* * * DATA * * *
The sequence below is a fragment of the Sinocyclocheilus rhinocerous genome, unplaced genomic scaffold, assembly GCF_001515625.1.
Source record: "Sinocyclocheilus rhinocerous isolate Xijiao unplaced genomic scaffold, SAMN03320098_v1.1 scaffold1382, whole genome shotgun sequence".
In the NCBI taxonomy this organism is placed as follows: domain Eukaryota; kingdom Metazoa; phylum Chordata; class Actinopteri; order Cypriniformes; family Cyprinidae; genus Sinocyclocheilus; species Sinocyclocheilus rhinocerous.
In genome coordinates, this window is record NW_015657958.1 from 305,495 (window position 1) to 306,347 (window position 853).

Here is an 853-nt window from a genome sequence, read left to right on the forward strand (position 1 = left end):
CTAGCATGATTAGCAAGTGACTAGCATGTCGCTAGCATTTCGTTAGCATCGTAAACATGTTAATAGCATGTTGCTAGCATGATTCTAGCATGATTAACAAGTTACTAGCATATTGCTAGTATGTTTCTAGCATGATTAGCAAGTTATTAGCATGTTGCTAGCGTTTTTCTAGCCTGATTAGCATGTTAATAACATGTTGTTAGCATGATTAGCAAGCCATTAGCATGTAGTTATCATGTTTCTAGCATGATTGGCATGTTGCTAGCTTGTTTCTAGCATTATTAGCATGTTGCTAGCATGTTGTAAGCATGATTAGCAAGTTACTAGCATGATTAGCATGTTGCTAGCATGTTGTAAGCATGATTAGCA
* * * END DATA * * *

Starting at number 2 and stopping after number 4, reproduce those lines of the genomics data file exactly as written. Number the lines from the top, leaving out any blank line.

Source record: "Sinocyclocheilus rhinocerous isolate Xijiao unplaced genomic scaffold, SAMN03320098_v1.1 scaffold1382, whole genome shotgun sequence".
In the NCBI taxonomy this organism is placed as follows: domain Eukaryota; kingdom Metazoa; phylum Chordata; class Actinopteri; order Cypriniformes; family Cyprinidae; genus Sinocyclocheilus; species Sinocyclocheilus rhinocerous.
In genome coordinates, this window is record NW_015657958.1 from 305,495 (window position 1) to 306,347 (window position 853).